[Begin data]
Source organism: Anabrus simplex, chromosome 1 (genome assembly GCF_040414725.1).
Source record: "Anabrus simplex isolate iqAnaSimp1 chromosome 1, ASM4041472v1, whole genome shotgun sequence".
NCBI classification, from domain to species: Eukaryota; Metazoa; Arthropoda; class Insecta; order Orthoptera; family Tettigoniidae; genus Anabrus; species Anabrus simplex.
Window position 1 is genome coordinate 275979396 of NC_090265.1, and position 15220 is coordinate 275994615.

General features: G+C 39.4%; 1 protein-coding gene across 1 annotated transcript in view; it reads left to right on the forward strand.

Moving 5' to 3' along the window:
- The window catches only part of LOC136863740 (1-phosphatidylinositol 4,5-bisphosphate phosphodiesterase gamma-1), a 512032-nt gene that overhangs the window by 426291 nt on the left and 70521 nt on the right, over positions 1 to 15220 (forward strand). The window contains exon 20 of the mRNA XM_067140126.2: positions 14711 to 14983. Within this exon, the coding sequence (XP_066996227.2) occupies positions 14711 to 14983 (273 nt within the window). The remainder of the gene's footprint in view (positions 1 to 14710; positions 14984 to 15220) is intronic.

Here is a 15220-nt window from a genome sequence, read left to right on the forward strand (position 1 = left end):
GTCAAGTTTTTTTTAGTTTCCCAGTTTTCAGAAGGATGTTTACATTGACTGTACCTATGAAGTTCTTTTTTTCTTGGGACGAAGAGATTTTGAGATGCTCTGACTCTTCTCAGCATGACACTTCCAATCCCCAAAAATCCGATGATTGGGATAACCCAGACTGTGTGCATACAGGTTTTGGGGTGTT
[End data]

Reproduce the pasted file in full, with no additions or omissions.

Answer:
Source organism: Anabrus simplex, chromosome 1 (genome assembly GCF_040414725.1).
Source record: "Anabrus simplex isolate iqAnaSimp1 chromosome 1, ASM4041472v1, whole genome shotgun sequence".
NCBI classification, from domain to species: Eukaryota; Metazoa; Arthropoda; class Insecta; order Orthoptera; family Tettigoniidae; genus Anabrus; species Anabrus simplex.
Window position 1 is genome coordinate 275979396 of NC_090265.1, and position 15220 is coordinate 275994615.

General features: G+C 39.4%; 1 protein-coding gene across 1 annotated transcript in view; it reads left to right on the forward strand.

Moving 5' to 3' along the window:
- The window catches only part of LOC136863740 (1-phosphatidylinositol 4,5-bisphosphate phosphodiesterase gamma-1), a 512032-nt gene that overhangs the window by 426291 nt on the left and 70521 nt on the right, over positions 1 to 15220 (forward strand). The window contains exon 20 of the mRNA XM_067140126.2: positions 14711 to 14983. Within this exon, the coding sequence (XP_066996227.2) occupies positions 14711 to 14983 (273 nt within the window). The remainder of the gene's footprint in view (positions 1 to 14710; positions 14984 to 15220) is intronic.

Here is a 15220-nt window from a genome sequence, read left to right on the forward strand (position 1 = left end):
GTCAAGTTTTTTTTAGTTTCCCAGTTTTCAGAAGGATGTTTACATTGACTGTACCTATGAAGTTCTTTTTTTCTTGGGACGAAGAGATTTTGAGATGCTCTGACTCTTCTCAGCATGACACTTCCAATCCCCAAAAATCCGATGATTGGGATAACCCAGACTGTGTGCATACAGGTTTTGGGGTGTT